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The Comission introduces a country-by-country quota system to respond to the Mediterranean crisis. Evangelicals had asked for real solutions in recent weeks.
Brussels introduced on Wednesday an ambitious plan to tackle the migration crisis in the European Union. The Commission will ask EU member countries to accept a country-by-country quota system for resettling refugees.
The Comission introduced the “European Agenda on Migration” (see official statement here). Asylum seekers will be spread among EU member states via a quota system based on a) population b) GDP c) unemployment and d) the number of asylum claims it has already received.
The EU plan will be funded with €50 million and aims to strike the balance between being tough on returning migrants without a right to stay, and protecting asylum seekers in danger in an effort to persuade skeptical member countries.
The plan will enforce measures to lower the number of refugees making dangerous journeys to enter Europe. These included sending migration officers to selected non-EU countries, increased co-operation with officials in war-torn Libya, and further efforts to clamp down on networks of people smugglers.
The UK, Denmark and Ireland can opt out of EU justice and home affairs policies, and UK’s government already announced they would “resist calls for the mandatory relocation.” Other EU members like Hungary also reacted in disapproval.
Norbert Röttgen, chairman of the Germany’s foreign affairs committee, said: “It is a question of EU-wide fairness, since it is a matter that affects Europe as a whole. In this sense, the participation of all member states in the plan is necessary.”
The new quotas would mean that Germany will take 18% of the redistributed asylum seekers, France 14%, Spain 13%, Italy 12%, and countries like Sweden (which had 14% of EU’s refugees in 2014) would reduce their contribution to 2%.
In 2014, EU countries gave refugee status to 185,000, most of them being accepted in Germany, France and Sweden.
POLITICAL ACTION FOR AN URGENT CRISIS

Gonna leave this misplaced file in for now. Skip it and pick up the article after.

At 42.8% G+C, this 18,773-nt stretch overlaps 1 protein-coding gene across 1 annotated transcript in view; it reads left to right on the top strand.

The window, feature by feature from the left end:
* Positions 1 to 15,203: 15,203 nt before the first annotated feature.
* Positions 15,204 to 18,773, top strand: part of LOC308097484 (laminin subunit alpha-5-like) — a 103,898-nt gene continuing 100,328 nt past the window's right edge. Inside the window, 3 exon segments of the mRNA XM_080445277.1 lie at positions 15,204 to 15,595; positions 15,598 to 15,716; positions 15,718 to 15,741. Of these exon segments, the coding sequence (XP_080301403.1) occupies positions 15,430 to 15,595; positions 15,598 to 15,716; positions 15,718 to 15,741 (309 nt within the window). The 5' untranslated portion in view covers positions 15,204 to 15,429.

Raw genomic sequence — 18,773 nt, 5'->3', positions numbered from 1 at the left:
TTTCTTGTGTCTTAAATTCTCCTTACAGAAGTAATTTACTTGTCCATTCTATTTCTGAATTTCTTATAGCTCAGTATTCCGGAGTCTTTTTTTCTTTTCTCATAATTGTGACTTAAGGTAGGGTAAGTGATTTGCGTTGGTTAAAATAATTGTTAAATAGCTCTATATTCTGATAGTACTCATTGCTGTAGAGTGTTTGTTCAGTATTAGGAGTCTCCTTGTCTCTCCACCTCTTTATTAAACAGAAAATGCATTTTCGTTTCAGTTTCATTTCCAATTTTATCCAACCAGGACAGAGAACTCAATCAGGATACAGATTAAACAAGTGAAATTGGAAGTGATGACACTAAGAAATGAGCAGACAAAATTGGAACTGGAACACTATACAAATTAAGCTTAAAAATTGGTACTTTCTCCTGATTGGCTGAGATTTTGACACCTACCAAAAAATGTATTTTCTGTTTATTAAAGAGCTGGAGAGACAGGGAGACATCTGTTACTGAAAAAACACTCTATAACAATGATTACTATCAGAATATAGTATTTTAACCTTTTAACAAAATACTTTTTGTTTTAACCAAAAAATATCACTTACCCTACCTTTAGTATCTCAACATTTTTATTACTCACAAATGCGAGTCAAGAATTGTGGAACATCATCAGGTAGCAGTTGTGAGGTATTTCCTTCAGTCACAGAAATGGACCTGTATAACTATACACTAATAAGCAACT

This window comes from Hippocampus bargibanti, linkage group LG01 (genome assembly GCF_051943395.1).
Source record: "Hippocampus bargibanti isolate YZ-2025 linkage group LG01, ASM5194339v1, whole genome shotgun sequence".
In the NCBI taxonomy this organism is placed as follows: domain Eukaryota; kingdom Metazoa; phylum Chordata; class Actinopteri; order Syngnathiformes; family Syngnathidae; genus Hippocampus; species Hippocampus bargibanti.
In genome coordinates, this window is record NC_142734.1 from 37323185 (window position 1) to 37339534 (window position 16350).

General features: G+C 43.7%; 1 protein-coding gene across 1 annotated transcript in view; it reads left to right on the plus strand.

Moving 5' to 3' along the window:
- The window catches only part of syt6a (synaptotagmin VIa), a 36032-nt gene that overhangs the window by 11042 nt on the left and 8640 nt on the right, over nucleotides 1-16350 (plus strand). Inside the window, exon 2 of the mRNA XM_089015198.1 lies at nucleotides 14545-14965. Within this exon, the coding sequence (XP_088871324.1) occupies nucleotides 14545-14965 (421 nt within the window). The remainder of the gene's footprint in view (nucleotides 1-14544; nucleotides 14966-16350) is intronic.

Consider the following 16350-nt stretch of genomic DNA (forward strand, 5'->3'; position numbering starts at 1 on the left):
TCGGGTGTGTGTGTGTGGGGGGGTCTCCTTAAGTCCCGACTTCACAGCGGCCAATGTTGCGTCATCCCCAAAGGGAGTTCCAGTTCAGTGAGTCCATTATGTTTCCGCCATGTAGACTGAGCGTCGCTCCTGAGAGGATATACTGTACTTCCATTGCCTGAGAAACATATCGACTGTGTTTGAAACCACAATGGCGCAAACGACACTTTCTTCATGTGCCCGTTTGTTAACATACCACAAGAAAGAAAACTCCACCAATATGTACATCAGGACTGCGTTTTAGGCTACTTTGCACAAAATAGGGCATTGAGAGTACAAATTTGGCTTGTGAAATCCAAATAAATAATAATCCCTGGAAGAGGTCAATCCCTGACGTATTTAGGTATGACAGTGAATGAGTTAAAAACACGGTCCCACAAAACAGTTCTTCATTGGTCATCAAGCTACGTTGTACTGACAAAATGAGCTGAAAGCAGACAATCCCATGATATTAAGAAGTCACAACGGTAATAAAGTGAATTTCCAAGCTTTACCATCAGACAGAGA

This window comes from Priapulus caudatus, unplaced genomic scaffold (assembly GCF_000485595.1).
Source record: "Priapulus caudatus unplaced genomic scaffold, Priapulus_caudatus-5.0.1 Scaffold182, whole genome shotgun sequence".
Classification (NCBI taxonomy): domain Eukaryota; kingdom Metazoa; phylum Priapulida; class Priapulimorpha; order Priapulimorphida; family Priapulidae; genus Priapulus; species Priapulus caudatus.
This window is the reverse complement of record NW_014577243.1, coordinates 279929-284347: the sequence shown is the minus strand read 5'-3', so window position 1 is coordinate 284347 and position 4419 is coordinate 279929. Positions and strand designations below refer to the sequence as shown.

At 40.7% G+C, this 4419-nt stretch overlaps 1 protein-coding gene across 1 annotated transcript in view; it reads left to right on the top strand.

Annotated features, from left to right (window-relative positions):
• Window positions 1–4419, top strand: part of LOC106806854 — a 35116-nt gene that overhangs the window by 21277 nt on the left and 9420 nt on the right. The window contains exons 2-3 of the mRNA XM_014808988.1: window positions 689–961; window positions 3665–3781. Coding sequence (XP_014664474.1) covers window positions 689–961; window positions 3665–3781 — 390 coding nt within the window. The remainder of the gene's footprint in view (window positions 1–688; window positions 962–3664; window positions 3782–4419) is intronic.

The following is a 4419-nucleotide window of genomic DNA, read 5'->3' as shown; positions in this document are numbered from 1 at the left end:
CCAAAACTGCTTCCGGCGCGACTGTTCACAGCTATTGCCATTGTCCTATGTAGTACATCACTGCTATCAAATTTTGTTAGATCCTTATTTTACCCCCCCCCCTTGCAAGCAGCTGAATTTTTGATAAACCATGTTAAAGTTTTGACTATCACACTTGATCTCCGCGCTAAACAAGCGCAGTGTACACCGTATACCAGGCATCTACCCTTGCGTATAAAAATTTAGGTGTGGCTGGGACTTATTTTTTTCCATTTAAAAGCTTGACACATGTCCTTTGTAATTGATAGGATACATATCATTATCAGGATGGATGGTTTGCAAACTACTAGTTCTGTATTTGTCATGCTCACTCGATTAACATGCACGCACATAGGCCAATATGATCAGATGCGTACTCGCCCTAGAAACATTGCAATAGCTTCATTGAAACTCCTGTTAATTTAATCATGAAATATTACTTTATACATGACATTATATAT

The UN estimates that 60,000 people have already tried to cross the sea from North Africa this year, resulting in 1,800 deaths - a 20-fold increase on the same period in 2014.
In the first weekend of May 2015 alone, Italy rescued more than 6,000 migrants, and hundreds have lost their lives, with 700 perishing in a single incident when their boat capsized off the Lybian coast.
“The structural long-term objectives (are) obviously solving the root causes of this immense flow of people that is not going to stop tomorrow, and the immediate urgencies: savings lives, taking care of the lives we save…sharing responsibility to protect the people we save, and fighting the traffickers and smugglers organisations,” said EU Foreign Policy Chief Federica Mogherini during a press conference
Deputy Commission chief Frans Timmermans added that it was time to turn the “words” of solidarity between EU countries in dealing with the crisis in the Mediterranean into “action”. "What will make the situation worse is doing nothing," he added.
EVANGELICALS: LET'S ADDRESS THE PROBLEM
Evangelical Christians have voiced their opinion on the Mediterranean crisis in the last weeks.
“The migration debate has become a political hot potato. Voters’ behavior and demagogical rhetoric have obviously blurred the fact that migrants are first and foremost fellow human beings”, said European Evangelical Alliance’s representative in Brussels Christel Lamère Ngnambi.
Thomas Albinson, ambassador for Refugees, Displaced and Stateless People of the World Evangelical Alliance (WEA) added in an article published in Evangelical Focus: “As Christians, we need to avoid falling prey to those trying to manipulate public opinion by inciting fear. When we picture the women, children and men coming across the sea, we must not envision them as potential terrorists and criminals. The truth is that the majority are seeking refuge from terrorists, violence, war and persecution. They are the threatened ones.”
Italian evangelicals’ thoughts go in the same direction. Italian Evangelical Alliance board member Leonardo de Chirico wrote: “Global migration in order to escape wars and persecutions is not something that a single nation or few nations can address on their own. It involves millions of people, several regions in the world, a complex history behind, religious movements. The whole of the international European community should learn to address it. Europe is very committed to preserve its financial stability and monetary wealth, but it's still totally unprepared to have a global vision of its own role in the world.”